Since the late ‘70s, so many things have changed in education. Back then, we never heard teachers even mention the ITBS (Iowa Test of Basic Skills, which we took, although we were in Illinois) until a day or two before the exam. Throughout the year, we weren’t subjected to endless benchmarks and worksheets based on “the test.” Our teachers delved into the subject matter and concentrated more on depth than breadth. Because teachers were allowed to truly teach, when the test day arrived, we were well-prepared for the exam.

“Back in the day,” as my students would say, students rarely spoke to a teacher with disrespect. When it did happen, the student could expect swift consequences both at school and at home. It was common for parents to demand that their child apologize to the teacher, as well.

So many things have changed in education since the late ‘70s, but one thing remains the same. Academic, athletic, musical and other extra-curricular activities play an important role in the lives of so many of our students.

I thought about this last week as I sat at the scorekeeper’s table at the McAllen High School wrestling match. It’s hard to believe that it’s been more than 30 years since I boarded the bus with my high school wrestling team so I could “keep the book” at their matches. I tried to remember how I started doing it, but the memory eluded me. But what I recall vividly is riding with the team to the matches, cheering for my friends on the team, and feeling like an integral part of that team.

Six years ago when Tom Shawhan started the wrestling team at McHi, he asked me to be the timekeeper. He asked my friend and co-worker, Deborah Arney, to keep the books. Deborah kept the books years ago for the wrestling team at her high school in Michigan. Finally, wrestling, “the toughest six minutes in sports,” had arrived in McAllen, and Deborah and I could hardly wait. Take-down, escape, reversal, near fall. The wrestling register quickly returned.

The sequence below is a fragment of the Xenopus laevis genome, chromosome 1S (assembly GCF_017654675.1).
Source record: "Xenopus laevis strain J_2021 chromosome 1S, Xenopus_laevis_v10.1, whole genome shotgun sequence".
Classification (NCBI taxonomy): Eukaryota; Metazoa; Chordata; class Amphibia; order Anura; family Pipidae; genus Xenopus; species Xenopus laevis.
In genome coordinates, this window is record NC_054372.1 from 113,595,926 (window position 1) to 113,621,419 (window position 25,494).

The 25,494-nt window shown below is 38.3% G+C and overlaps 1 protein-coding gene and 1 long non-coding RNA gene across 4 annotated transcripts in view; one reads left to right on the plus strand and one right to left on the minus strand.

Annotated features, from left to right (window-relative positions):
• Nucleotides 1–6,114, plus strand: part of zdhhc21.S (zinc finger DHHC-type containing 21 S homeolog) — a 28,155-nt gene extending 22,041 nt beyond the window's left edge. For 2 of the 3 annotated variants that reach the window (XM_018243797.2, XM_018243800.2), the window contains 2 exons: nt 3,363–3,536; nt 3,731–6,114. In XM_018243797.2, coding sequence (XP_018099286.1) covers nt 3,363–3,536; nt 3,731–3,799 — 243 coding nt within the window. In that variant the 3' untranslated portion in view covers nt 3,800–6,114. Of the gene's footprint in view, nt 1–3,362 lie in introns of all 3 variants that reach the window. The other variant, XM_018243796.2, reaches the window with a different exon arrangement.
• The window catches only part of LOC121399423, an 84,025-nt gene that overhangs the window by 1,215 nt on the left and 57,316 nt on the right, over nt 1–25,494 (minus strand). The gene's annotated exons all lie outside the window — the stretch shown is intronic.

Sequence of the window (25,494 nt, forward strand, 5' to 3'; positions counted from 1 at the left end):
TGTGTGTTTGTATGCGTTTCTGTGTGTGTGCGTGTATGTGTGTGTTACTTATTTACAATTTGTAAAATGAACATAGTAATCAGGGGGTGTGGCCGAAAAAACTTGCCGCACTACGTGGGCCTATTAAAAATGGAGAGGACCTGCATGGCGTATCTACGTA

Last week, I watched McHi wrestling coaches Craig Krell and Jason Walker prepare the team for the season’s first meet. I thought about what a difference these extra-curricular activities make in our students’ lives. If they are school-related, students have to earn passing grades to compete. This is a driving force for many students. I thought about the discipline they learn, too, from having to condition their minds and bodies to finding time to study between practices, and from competing and performing to being a part of a team and having to learn how to support and encourage their teammates.

One of McHi’s new wrestlers was within seconds of winning his first match by only two points. His opponent worked feverishly to reverse control in the match, which would have tied the score and sent the match into overtime, where the wrestler who gets the first take-down wins. The team and the crowd began screaming to the wrestler, encouraging him to hold on just a few seconds longer. Suddenly, the tiring hands holding his opponent regained strength and the buzzer rang. The McHi wrestler felt the thrill of victory, and his excitement radiated from his face as the referee raised his arm among cheers from the crowd.

I always try to encourage my students to get involved in extra-curricular activities at school or in the community. Whether it be volunteering to pack food boxes at their church, taking karate or dance from local instructors, playing on a team at the Boys’ and Girls’ Club, or joining a UIL academic team or playing sports, it has been my experience that involved students learn to relieve the stresses of everyday life in a healthy manner while having fun and using their talents and skills.

NOTE: The crowd at Valley high school wrestling matches continues to grow. If you’ve never been to a match, I encourage you to go. It can be intense and exciting, and it definitely is “the toughest six minutes in sports.”

Chris Ardis is in her 27th year of teaching, 26 of those with McAllen ISD. Visit her web site at www.chrisardis.com for education news and to read articles by McAllen Mayor Richard Cortez, Shelley Bryant, Edna Posada, Dr. Ben Aguilar and Lorena Castillo.